Anyway- in no particular order, things that have made my life in the kitchen somewhat easier:

  1. Used peanut butter/plastic or glass jars for kitchen storage. Obvious, right? But so helpful for say, buying nutritional yeast in bulk (don’t you be buying those red star containers when it’s only 6.99 a lb in the bulk section, son), and having a handy dandy shaker for instant recipe addition. Or if you’re like me and don’t want to grind your coffee every day, but also don’t want to have too much at once to go stale. Or for that homemade garam masala. You get it.
  2. Mini wine bottles. Um… so I admit, I use cheap wine in cooking. Save the good stuff to drink! As long as it’s half decent, it’ll serve its purpose. But I’m just a single person, and a whole remaining bottle of not-the-best wine is a little intimidating to me. Thus, mini bottles! Gallo or Barefoot or Sutter Home sell them- you just open the tiny bottle, use most of it for your recipe, and you’re good to go.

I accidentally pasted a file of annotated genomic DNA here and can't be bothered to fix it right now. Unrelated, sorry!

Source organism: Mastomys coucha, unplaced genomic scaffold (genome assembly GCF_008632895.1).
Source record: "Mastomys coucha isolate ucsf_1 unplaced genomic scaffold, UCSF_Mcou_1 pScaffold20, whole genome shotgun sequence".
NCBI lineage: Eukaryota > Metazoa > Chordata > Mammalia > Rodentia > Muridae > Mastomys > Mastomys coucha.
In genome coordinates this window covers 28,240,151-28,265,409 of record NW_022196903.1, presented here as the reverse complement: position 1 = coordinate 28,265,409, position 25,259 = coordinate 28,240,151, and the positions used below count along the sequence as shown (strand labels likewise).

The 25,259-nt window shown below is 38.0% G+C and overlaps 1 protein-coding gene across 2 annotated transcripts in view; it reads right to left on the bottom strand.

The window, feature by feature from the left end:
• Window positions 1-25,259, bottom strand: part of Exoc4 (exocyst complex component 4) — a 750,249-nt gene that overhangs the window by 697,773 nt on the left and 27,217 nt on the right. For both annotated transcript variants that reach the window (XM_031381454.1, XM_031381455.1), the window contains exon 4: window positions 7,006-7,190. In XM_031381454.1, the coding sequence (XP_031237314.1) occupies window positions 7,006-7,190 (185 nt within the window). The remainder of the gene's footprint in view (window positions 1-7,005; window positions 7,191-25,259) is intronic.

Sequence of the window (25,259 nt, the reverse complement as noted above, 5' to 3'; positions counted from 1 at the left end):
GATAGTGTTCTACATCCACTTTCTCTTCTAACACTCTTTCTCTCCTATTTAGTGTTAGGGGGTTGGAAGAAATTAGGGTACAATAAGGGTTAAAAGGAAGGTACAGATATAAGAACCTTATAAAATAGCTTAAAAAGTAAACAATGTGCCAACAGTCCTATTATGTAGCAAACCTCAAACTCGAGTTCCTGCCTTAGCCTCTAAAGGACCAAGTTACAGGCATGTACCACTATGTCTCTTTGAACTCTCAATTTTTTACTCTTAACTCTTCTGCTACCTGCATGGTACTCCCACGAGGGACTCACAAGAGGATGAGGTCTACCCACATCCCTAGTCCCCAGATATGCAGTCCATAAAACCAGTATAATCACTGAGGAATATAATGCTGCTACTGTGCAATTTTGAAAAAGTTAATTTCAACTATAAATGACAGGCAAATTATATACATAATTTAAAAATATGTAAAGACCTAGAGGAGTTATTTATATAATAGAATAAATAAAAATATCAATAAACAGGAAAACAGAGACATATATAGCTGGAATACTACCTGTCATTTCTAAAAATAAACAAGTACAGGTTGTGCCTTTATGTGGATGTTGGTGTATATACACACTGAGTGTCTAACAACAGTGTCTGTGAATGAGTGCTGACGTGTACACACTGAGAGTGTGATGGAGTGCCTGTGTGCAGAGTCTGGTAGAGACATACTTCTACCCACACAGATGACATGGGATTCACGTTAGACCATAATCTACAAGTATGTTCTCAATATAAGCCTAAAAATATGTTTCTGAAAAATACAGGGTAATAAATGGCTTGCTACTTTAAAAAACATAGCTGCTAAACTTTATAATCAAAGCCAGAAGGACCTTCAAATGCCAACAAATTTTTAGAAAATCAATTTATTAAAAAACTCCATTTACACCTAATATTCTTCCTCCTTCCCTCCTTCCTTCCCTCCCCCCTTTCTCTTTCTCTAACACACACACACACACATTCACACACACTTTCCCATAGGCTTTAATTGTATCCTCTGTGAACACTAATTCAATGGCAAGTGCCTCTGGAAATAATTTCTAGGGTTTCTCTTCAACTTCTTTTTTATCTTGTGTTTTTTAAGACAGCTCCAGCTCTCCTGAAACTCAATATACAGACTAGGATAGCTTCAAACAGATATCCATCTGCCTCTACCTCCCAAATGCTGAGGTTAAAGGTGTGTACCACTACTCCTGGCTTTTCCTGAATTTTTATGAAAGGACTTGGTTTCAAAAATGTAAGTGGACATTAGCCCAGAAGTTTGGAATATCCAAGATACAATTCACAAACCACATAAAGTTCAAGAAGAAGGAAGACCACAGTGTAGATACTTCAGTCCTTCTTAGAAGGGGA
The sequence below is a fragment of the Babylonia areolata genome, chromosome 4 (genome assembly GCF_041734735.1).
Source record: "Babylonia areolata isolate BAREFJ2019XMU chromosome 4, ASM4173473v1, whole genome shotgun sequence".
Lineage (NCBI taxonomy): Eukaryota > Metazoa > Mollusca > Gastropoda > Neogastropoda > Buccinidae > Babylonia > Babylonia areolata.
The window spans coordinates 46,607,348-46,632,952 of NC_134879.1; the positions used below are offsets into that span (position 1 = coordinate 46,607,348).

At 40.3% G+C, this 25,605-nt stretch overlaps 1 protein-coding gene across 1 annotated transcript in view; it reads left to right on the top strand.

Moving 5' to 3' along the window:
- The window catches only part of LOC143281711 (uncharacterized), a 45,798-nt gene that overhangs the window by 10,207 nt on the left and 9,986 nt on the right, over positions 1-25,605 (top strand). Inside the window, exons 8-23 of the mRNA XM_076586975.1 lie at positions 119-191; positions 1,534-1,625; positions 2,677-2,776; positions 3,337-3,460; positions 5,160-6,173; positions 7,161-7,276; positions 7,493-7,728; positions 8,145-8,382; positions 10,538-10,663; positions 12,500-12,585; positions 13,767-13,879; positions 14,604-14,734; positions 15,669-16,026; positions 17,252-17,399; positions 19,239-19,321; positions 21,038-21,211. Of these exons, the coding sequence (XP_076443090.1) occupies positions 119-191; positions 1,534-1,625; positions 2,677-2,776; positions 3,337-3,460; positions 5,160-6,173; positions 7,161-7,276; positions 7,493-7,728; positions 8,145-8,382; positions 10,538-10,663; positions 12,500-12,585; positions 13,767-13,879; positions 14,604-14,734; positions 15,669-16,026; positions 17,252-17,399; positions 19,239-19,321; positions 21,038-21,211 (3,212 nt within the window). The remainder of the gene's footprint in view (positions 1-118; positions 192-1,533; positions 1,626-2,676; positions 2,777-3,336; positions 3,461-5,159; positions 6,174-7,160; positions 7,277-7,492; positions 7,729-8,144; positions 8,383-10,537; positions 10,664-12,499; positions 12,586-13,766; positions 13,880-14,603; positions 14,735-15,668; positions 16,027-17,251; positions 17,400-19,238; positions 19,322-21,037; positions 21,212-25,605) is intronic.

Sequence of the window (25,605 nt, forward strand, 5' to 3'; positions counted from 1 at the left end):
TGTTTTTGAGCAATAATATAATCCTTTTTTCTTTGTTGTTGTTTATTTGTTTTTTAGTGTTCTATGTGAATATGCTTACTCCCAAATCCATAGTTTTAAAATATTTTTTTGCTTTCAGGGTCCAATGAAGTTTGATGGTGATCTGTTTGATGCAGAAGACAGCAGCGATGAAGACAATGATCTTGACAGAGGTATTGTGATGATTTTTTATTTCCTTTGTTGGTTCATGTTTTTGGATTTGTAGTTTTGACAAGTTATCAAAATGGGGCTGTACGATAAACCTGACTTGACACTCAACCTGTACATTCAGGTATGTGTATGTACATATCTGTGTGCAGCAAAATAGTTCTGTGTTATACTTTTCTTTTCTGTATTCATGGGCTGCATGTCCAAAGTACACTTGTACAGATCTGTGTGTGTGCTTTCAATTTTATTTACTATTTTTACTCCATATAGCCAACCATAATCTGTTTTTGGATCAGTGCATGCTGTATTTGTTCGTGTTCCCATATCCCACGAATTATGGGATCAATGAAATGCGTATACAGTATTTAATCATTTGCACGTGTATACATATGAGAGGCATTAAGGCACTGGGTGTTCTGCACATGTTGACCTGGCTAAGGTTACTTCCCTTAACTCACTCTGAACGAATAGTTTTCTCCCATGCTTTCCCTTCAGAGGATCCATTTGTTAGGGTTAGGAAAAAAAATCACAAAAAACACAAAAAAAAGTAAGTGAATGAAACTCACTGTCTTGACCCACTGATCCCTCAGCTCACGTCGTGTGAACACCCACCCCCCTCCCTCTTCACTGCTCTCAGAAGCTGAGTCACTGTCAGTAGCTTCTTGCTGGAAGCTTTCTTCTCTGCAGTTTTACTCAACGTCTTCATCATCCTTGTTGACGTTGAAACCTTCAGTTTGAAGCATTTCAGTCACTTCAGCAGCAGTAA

3. Grain cooking in advance. Lots of folks do this already, so you should to. Cook a large quantity (up to you to define that- I know that 1 cup of dry grain will last me for most of the week, but families should adjust accordingly!) of rice, quinoa, bulghur, millet, farro, whatever, and save it. Use it as a base for meals, reinvent it in risottos, or fried rice, or cooked into a baked good- point is, it’s a magic convenience for fast meals.
  4. Speaking of fast meals- microwave steamed vegetables + a good quick sauce. Nutritional yeast sauces are one go-to of mine. Add that to your pre-cooked grains, and maybe some lentils or a canned bean you have on hand, and you have a nutritious, fast, cheap, meal. Yay!